Hanadi Salem: Nanotech Cars are Safer, Glossier, More Durable

Studies show that people are replacing their cars less frequently than in the past, meaning that the average age of cars on the road has increased considerably.

In the United States, the lifespan of vehicles on the road reached an all-time high of 11.4 years at the end of 2013 and is likely to rise to 11.7 years by 2019, according to IHS Automotive. In the United Kingdom, it is 7.7 years, according to a study by the Society of Motor Manufacturers and Traders; in Canada it is 9.26 years, as relayed by the Automotive Industries Association of Canada. And in Egypt, cars are on the road for decades. While this may be partly due to financial constraints, experts have affirmed that the increase in the average age of modern cars on the road is largely due to their higher quality and improved durability.
Automobile longevity depends on a number of factors, including how the car is driven and maintained, but high-quality components are also necessary to reduce wear and tear. As a result, manufacturers are increasingly fabricating mechanical components in vehicles such as automobiles, buses, trains, aircrafts and even space shuttles, that include nanoscale structures or nanoparticles, which improve the overall mechanical properties of these components, with enhanced durability so that they are longer lasting, more cost effective and, ultimately, safer.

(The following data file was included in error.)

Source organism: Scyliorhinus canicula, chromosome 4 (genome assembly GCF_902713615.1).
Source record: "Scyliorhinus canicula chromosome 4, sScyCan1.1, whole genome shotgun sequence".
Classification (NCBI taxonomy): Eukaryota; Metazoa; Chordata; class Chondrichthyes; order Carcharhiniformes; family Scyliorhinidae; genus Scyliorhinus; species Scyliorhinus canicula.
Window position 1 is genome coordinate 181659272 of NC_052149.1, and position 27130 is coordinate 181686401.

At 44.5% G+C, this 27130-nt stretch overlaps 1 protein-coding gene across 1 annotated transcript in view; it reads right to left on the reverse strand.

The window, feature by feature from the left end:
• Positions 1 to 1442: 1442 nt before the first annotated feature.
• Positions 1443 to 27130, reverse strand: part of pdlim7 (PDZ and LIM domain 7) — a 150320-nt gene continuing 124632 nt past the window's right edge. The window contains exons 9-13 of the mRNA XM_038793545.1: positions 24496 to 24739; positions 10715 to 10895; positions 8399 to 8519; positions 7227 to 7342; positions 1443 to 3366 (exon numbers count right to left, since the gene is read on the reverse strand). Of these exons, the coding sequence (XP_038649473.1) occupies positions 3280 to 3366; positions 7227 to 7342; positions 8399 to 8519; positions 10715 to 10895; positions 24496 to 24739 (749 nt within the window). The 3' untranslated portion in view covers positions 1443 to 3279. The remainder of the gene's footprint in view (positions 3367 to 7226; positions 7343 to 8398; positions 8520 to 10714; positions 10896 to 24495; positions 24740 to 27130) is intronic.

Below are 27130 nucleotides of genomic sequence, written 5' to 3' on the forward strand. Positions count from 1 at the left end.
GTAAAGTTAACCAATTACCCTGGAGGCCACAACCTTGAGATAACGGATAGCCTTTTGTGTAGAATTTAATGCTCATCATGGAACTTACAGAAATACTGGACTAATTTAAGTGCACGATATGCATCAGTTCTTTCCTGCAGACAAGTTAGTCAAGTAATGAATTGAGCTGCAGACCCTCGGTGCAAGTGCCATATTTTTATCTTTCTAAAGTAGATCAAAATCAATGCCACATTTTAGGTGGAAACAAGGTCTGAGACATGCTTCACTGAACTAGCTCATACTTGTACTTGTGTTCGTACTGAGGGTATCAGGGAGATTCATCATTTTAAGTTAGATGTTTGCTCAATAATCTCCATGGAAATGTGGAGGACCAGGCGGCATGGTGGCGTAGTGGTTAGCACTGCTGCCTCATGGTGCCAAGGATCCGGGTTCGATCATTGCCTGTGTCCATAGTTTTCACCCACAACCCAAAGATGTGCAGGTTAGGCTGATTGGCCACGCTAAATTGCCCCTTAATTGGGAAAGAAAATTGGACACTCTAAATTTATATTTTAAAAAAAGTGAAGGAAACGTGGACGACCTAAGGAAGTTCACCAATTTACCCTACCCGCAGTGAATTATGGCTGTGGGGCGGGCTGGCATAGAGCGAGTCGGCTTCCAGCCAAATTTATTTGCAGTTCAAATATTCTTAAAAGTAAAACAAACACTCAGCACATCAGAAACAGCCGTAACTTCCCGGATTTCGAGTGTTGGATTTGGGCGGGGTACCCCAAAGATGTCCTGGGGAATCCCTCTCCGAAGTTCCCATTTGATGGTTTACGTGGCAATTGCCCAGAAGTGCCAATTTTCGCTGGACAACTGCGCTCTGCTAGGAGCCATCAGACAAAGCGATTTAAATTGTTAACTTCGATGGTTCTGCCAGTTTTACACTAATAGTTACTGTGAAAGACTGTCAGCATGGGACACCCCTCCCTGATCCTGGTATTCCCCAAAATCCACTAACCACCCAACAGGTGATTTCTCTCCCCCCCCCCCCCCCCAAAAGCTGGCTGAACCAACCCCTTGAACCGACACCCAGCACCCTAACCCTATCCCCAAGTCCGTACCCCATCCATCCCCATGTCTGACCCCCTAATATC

“Gears in engine cylinders, ignition relays, brake pads and braking systems are subject to surface-to-surface contact and friction as part of regular use, which causes mild or severe erosion,” explained Hanadi G. Salem, professor of mechanical engineering and director of AUC’s nanotechnology graduate program. “Over time, mechanical components wear out due to erosion of the softest and weakest rubbing surfaces, removal of the coating or structural detritions associated with the overheating caused by friction. Nanostructured composites with high-wear resistance and self-lubricants offer a more durable and reliable alternative than conventional engine parts,” noted Salem.
Such work, she explained, falls under the discipline of tribology, an interdisciplinary field between materials science and mechanical engineering, whereby interacting surfaces in motion, application of friction principles, lubrication and wear are examined.
In addition to enhancing durability, studies have shown that nanotechnology will soon become an essential part of the automotive industry in the future. A global study titled NanoCar, conducted by Helmut Kaiser Consultancy, examined and forecasted the changes in the automotive industry in 2008, 2010 and 2015 through the integration of nanotechnology in 70 leading car manufacturers worldwide. It concluded that, in 10 years, the design and manufacture of cars, trucks, buses and other vehicles would be affected by nanotechnology by up to 60 percent based on miniaturization, lighter and stronger materials, and new energy systems. It also showed that almost all parts of a vehicle could benefit from nanotechnology, from the engine, transmission system, suspension, brakes and chassis to the mirrors, side panels, tires and paint.
Experts have contended that the use of nanotechnology in cars would result in more flexible design and manufacturing; a lighter engine, suspension and exterior body; stronger material; improved coating due to scratch-resistant paint; as well as greater fuel and cost efficiency. “Nanotechnology is a ‘must’ for the automobile companies,” the NanoCarstudy reported. “The competition in 10 years could well depend on the development and application of nanotechnology by manufacturers in their automobiles.”